________________ CM . . . . Volume XXI Number 26. . . .March 13, 2015

cover

The Lovely and the Lost. (Dispossessed Trilogy, Bk. 2).

Page Morgan.
Toronto, ON: Doubleday Canada, 2014.
353 pp., hardcover & ebook, $21.00 (hc.).
ISBN 978-0-385-67911-4 (hc.), ISBN 978-0-385-67912-1 (ebook).

Grades 7-12 / Ages 12-17.

Review by Tara Stieglitz.

** /4

   

excerpt:

Ingrid backed away from the fountain. The arcade entrance wasnít far, perhaps fifty yards. She could make it if the serpent kept its sluggish pace.

Luc. She stole a glance over her shoulder. He wasnít there, coming for her in full battle regalia. And the glass doors seemed further away than she remembered.

Ingridís soles scuffed over the marble, a rush of desperation making her clumsy. Luc would come. Any moment he would swoop overhead, his wings like black pennants. There were no other humans here to witness him. But a second passed, and then another, and a fast look showed Axiaís pale serpent now gliding over the marble tiles, its shining scales leaving a track of fountain water in itís wake.

Where was Luc?

 

The Lovely and the Lost is the second instalment in Page Morganís ďDispossessed TrilogyĒ of gothic paranormal romance novels. This novel picks up where the previous one, The Beautiful and the Cursed, ended, following the narrative of several characters. Ingrid Waverley is struggling to control her demon powers and is still torn between her forbidden love for her gargoyle protector, Luc, and her friend, Vander Burke. Ingridís younger sister, Gabby, wants nothing more than to become a member of the demon fighting Alliance, and, to this end, she has been practising weapons training in secret. Ingridís twin brother Grayson is struggling to overcome his own half-demon nature. Meanwhile politicking and intrigue continue among the gargoyle castes and in the ranks of their sometimes allies, sometimes enemies, the Alliance. While all of this is going on, more half-demon youths are being discovered, and the Alliance searches to find them in the catacombs of Paris. In addition to all of this plot, there is a mysterious and sinister group with a history of unethical demon experiments that is desperate to get their hands on Ingrid.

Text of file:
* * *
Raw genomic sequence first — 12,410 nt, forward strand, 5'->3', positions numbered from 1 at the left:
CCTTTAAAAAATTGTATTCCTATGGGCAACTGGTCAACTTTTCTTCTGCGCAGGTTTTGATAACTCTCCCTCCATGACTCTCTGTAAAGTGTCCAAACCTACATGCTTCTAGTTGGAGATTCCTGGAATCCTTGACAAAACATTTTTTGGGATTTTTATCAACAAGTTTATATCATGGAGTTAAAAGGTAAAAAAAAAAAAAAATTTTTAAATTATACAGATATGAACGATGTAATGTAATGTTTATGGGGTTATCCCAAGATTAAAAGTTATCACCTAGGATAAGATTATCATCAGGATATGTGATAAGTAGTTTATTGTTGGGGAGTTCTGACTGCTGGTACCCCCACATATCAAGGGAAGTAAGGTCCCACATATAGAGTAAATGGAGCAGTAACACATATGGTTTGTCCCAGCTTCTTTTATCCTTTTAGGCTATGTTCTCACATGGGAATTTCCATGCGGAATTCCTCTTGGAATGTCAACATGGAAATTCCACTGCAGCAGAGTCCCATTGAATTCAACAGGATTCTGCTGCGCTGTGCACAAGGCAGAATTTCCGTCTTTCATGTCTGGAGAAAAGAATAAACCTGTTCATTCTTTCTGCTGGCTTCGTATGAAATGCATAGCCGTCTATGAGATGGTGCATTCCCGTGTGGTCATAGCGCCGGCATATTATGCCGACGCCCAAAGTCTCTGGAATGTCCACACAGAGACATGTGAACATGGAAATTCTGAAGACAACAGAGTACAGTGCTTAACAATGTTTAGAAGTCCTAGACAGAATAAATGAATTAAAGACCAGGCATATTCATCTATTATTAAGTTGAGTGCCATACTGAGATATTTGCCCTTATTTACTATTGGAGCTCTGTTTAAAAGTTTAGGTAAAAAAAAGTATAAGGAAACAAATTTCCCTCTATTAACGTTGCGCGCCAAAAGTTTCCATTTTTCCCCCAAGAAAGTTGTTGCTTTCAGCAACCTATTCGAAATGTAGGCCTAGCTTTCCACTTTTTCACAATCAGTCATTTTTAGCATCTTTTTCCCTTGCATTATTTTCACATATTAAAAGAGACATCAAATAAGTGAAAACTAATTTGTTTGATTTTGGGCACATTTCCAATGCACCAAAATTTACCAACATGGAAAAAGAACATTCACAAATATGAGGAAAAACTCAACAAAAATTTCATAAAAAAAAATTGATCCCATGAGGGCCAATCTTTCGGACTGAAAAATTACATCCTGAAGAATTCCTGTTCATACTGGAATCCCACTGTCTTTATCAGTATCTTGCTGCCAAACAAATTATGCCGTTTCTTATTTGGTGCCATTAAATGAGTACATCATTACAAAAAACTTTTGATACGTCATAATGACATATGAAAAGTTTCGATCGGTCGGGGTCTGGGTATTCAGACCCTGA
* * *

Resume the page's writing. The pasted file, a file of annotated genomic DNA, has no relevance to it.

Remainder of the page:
Ingrid is styled as the main character of this trilogy, which is unfortunate since her younger sister Gabby is a far more interesting character. Ingrid is constantly falling into tired romance tropes. She is torn between the love of two dangerous and supernatural men and is continuously playing the role of helpless damsel in distress while one or the other of them comes to her rescue. Gabby, on the other hand, is not content to be constantly saved by the men around her; instead she is driven to learn how to fight and defend herself against the demons. Even Grayson, with his brooding demeanour and murderous secrets, would make for a more interesting protagonist.

      The Lovely and the Lost seems overly full of plot, to the detriment of character development. But, despite its shortcomings, it is an adventure-filled read that will please readers of other urban and paranormal fantasy romance novels.

Recommended.

Tara Stieglitz is a librarian at Grant MacEwan University in Edmonton, AB.

To comment on this title or this review, send mail to cm@umanitoba.ca.

Copyright © the Manitoba Library Association. Reproduction for personal use is permitted only if this copyright notice is maintained. Any other reproduction is prohibited without permission.
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The Manitoba Library Association
ISSN 1201-9364
Hosted by the University of Manitoba.
 

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